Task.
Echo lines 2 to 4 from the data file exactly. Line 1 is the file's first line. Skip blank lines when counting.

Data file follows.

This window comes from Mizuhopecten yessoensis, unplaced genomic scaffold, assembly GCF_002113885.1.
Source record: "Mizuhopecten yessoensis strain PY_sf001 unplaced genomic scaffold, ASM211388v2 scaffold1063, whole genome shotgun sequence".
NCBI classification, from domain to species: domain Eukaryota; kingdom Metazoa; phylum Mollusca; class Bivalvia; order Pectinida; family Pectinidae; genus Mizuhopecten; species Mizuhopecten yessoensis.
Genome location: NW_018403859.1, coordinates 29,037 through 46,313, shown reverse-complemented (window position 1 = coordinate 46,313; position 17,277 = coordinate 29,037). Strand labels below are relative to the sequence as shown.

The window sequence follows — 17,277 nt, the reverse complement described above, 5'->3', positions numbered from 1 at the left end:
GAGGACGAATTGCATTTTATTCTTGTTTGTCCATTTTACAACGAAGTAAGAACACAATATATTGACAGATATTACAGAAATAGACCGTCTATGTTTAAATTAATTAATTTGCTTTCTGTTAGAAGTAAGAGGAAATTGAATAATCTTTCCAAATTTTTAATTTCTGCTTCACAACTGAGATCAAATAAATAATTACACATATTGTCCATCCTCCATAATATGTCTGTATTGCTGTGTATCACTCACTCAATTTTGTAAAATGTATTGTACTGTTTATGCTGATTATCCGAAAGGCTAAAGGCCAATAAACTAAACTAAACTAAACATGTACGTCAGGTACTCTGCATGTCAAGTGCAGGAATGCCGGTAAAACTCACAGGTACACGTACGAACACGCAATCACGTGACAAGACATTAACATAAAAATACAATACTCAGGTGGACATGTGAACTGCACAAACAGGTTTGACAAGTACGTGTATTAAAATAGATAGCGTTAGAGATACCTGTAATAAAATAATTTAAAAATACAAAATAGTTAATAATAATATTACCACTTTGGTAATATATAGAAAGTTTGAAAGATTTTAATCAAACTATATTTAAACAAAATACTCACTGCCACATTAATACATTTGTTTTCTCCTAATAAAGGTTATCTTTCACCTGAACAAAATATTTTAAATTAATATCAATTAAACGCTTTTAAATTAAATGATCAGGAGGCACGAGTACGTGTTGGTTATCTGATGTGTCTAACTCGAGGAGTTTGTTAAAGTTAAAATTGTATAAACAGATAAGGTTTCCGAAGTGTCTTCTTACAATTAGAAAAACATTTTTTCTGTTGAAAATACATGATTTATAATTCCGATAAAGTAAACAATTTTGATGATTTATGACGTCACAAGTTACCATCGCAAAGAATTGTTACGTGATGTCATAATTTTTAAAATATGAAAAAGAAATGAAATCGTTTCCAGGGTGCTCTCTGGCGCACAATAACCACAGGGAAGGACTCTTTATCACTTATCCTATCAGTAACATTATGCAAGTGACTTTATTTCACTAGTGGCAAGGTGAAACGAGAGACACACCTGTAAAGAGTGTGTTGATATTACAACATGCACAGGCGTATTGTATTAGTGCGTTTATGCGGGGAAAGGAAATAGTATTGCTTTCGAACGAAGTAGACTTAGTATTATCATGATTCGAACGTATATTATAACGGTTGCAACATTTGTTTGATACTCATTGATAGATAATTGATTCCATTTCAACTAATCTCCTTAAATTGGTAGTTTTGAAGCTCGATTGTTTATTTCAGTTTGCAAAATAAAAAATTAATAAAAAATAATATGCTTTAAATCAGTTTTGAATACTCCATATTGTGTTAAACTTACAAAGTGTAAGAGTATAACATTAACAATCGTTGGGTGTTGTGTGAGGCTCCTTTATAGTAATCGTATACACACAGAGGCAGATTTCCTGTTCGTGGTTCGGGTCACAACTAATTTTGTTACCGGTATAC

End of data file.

Source record: "Mizuhopecten yessoensis strain PY_sf001 unplaced genomic scaffold, ASM211388v2 scaffold1063, whole genome shotgun sequence".
NCBI classification, from domain to species: domain Eukaryota; kingdom Metazoa; phylum Mollusca; class Bivalvia; order Pectinida; family Pectinidae; genus Mizuhopecten; species Mizuhopecten yessoensis.
Genome location: NW_018403859.1, coordinates 29,037 through 46,313, shown reverse-complemented (window position 1 = coordinate 46,313; position 17,277 = coordinate 29,037). Strand labels below are relative to the sequence as shown.